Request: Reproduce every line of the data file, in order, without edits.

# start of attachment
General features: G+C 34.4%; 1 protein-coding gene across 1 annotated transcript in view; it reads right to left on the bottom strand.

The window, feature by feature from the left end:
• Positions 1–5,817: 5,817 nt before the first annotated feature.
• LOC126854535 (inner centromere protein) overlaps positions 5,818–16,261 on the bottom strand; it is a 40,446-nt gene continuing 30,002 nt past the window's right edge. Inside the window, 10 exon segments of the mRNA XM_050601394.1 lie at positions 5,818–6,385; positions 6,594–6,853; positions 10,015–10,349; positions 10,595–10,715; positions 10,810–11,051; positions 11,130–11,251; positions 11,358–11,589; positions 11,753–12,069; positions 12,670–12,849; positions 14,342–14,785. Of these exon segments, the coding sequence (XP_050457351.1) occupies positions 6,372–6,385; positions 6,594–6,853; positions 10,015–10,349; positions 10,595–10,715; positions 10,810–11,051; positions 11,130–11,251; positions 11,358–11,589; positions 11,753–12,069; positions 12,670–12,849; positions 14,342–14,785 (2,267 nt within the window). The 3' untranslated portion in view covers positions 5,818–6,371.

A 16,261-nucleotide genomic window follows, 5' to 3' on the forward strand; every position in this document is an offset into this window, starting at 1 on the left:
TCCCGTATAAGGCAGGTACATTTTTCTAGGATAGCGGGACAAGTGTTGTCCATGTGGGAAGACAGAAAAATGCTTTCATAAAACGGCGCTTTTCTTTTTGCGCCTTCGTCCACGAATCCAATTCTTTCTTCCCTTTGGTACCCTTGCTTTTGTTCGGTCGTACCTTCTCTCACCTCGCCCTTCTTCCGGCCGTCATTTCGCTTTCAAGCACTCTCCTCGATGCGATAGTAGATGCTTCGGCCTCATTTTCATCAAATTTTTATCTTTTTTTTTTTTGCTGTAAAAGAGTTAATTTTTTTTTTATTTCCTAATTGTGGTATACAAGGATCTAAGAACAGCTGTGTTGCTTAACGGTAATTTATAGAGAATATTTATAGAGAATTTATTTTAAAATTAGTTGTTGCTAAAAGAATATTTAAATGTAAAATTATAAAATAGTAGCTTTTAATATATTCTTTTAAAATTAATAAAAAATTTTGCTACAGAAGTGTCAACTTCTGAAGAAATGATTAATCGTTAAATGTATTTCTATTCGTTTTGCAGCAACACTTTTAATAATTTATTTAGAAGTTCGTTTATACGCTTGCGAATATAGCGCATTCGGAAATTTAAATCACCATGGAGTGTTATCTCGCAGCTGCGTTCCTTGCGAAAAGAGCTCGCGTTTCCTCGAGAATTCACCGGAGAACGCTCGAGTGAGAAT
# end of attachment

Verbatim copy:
General features: G+C 34.4%; 1 protein-coding gene across 1 annotated transcript in view; it reads right to left on the bottom strand.

The window, feature by feature from the left end:
• Positions 1–5,817: 5,817 nt before the first annotated feature.
• LOC126854535 (inner centromere protein) overlaps positions 5,818–16,261 on the bottom strand; it is a 40,446-nt gene continuing 30,002 nt past the window's right edge. Inside the window, 10 exon segments of the mRNA XM_050601394.1 lie at positions 5,818–6,385; positions 6,594–6,853; positions 10,015–10,349; positions 10,595–10,715; positions 10,810–11,051; positions 11,130–11,251; positions 11,358–11,589; positions 11,753–12,069; positions 12,670–12,849; positions 14,342–14,785. Of these exon segments, the coding sequence (XP_050457351.1) occupies positions 6,372–6,385; positions 6,594–6,853; positions 10,015–10,349; positions 10,595–10,715; positions 10,810–11,051; positions 11,130–11,251; positions 11,358–11,589; positions 11,753–12,069; positions 12,670–12,849; positions 14,342–14,785 (2,267 nt within the window). The 3' untranslated portion in view covers positions 5,818–6,371.

A 16,261-nucleotide genomic window follows, 5' to 3' on the forward strand; every position in this document is an offset into this window, starting at 1 on the left:
TCCCGTATAAGGCAGGTACATTTTTCTAGGATAGCGGGACAAGTGTTGTCCATGTGGGAAGACAGAAAAATGCTTTCATAAAACGGCGCTTTTCTTTTTGCGCCTTCGTCCACGAATCCAATTCTTTCTTCCCTTTGGTACCCTTGCTTTTGTTCGGTCGTACCTTCTCTCACCTCGCCCTTCTTCCGGCCGTCATTTCGCTTTCAAGCACTCTCCTCGATGCGATAGTAGATGCTTCGGCCTCATTTTCATCAAATTTTTATCTTTTTTTTTTTTGCTGTAAAAGAGTTAATTTTTTTTTTATTTCCTAATTGTGGTATACAAGGATCTAAGAACAGCTGTGTTGCTTAACGGTAATTTATAGAGAATATTTATAGAGAATTTATTTTAAAATTAGTTGTTGCTAAAAGAATATTTAAATGTAAAATTATAAAATAGTAGCTTTTAATATATTCTTTTAAAATTAATAAAAAATTTTGCTACAGAAGTGTCAACTTCTGAAGAAATGATTAATCGTTAAATGTATTTCTATTCGTTTTGCAGCAACACTTTTAATAATTTATTTAGAAGTTCGTTTATACGCTTGCGAATATAGCGCATTCGGAAATTTAAATCACCATGGAGTGTTATCTCGCAGCTGCGTTCCTTGCGAAAAGAGCTCGCGTTTCCTCGAGAATTCACCGGAGAACGCTCGAGTGAGAAT